Neonatal, pediatric, and geriatric patients present unique characteristics which must be considered when diagnosing severe bacterial infections. For example:
- In neonates, PCT shows a physiological elevation in newborns right after birth. Therefore, newborns during their first 3 days of life have different PCT reference values than adults.
- Fever is one of the most common reasons for emergency department and outpatient clinic visits by infants; many of which have no diagnostically reliable signs and symptoms and receive a diagnosis of fever without a source (FWS) after initial clinical evaluation. The majority of patients will be suffering from mild, clinically irrelevant viral infections. However, in some of these patients a serious bacterial infection (SBI) is the underlying cause for fever. Early identification and treatment of patients with SBI is deemed essential to assuring favorable disease outcomes.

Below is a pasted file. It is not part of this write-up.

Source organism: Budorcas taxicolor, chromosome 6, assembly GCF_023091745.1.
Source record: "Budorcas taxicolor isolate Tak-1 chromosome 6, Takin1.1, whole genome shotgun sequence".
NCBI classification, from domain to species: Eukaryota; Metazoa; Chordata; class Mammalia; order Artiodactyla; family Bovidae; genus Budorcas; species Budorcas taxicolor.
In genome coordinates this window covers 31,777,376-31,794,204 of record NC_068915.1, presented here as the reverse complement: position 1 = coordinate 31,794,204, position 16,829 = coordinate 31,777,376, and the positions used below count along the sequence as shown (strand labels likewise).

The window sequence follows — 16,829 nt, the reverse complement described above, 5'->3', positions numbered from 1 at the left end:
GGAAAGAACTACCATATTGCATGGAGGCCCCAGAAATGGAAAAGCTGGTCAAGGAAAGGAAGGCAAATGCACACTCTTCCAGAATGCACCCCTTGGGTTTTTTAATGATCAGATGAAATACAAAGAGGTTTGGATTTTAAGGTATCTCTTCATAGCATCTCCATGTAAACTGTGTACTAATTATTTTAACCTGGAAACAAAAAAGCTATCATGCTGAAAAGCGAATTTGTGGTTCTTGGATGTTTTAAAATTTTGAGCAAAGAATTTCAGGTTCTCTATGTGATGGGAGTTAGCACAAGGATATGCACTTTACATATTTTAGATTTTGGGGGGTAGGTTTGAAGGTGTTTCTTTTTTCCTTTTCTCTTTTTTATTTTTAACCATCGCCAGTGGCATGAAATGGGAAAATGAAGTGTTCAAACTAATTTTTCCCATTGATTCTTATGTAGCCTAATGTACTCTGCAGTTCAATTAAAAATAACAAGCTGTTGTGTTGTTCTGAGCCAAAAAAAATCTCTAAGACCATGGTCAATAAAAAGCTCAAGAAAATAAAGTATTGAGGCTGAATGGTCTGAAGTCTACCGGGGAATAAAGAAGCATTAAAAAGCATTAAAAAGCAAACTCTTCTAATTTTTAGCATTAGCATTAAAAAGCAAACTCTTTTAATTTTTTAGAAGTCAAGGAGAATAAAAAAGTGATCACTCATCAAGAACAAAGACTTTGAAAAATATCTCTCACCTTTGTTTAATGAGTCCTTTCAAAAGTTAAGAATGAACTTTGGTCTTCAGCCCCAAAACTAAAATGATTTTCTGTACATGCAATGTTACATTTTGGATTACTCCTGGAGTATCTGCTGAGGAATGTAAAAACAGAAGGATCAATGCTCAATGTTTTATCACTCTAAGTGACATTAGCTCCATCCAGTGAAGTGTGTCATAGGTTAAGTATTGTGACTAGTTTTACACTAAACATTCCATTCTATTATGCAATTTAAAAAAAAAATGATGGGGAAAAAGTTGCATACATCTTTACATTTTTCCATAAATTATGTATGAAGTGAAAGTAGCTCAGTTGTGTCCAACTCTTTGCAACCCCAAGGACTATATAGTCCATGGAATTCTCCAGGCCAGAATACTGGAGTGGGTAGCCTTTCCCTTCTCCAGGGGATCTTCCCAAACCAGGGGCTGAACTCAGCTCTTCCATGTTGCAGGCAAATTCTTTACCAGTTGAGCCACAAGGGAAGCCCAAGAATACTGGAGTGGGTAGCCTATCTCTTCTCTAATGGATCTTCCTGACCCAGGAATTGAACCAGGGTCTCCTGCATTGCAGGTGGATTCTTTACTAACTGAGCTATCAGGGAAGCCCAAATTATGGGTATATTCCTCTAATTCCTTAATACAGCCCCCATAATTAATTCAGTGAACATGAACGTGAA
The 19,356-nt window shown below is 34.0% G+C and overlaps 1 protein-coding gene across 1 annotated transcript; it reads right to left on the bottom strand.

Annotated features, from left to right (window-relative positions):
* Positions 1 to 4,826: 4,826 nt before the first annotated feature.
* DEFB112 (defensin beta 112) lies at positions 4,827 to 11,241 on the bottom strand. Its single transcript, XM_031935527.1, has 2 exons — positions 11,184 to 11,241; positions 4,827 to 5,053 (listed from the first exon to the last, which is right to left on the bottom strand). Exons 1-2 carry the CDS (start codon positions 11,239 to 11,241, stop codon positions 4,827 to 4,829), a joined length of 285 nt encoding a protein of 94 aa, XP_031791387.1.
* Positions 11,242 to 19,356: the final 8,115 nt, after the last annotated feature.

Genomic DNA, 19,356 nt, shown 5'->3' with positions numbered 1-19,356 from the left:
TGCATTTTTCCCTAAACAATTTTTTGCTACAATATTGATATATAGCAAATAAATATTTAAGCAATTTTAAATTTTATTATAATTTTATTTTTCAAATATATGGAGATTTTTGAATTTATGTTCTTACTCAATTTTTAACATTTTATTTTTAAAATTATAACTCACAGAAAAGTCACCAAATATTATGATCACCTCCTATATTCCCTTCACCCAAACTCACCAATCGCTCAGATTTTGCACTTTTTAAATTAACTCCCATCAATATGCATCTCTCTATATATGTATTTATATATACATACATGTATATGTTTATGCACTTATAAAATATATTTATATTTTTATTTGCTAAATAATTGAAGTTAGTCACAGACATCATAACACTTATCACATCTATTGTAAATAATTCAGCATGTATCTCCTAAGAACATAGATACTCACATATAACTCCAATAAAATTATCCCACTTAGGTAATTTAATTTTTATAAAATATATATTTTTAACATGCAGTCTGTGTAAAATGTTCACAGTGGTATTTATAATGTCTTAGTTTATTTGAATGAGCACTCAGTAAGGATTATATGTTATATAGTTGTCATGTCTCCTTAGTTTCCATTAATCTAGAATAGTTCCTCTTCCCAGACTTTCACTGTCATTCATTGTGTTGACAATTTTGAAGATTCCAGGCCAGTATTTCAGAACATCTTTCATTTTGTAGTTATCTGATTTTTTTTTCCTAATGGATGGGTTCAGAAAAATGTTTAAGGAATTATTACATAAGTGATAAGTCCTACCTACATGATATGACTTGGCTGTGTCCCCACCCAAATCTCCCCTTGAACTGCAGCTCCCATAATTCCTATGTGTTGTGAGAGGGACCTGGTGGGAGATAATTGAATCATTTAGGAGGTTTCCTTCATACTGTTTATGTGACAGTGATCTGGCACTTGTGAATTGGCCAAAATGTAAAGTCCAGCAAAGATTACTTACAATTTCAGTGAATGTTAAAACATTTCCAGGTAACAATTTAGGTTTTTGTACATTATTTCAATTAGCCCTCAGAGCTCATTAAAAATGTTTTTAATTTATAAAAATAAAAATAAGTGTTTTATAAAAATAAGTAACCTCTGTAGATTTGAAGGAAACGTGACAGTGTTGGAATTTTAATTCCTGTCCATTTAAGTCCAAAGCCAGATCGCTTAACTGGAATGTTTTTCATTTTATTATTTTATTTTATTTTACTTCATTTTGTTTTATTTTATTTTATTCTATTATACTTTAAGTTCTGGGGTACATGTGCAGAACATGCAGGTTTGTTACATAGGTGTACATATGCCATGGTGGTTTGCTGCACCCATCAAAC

- Among elderly patients, incidence of sepsis is much higher than in younger adults due to co-existing co-morbidities, repeated and prolonged hospitalizations, reduced immunity, functional limitations and frailty. Moreover, the initial clinical picture may be ambiguous and impaired cognitive function, along with confusion and disorientation, can result in patients having difficulty describing their symptoms.
While it’s important to understand what infection looks like among patients at different life stages, age can’t be the only consideration when assessing infection; the patient’s overall physical status must also be taken into account.1 With a comprehensive view of their patients’ age and condition, clinicians can diagnose more quickly and accurately while helping prevent escalations to secondary infections such as pneumonia and even sepsis.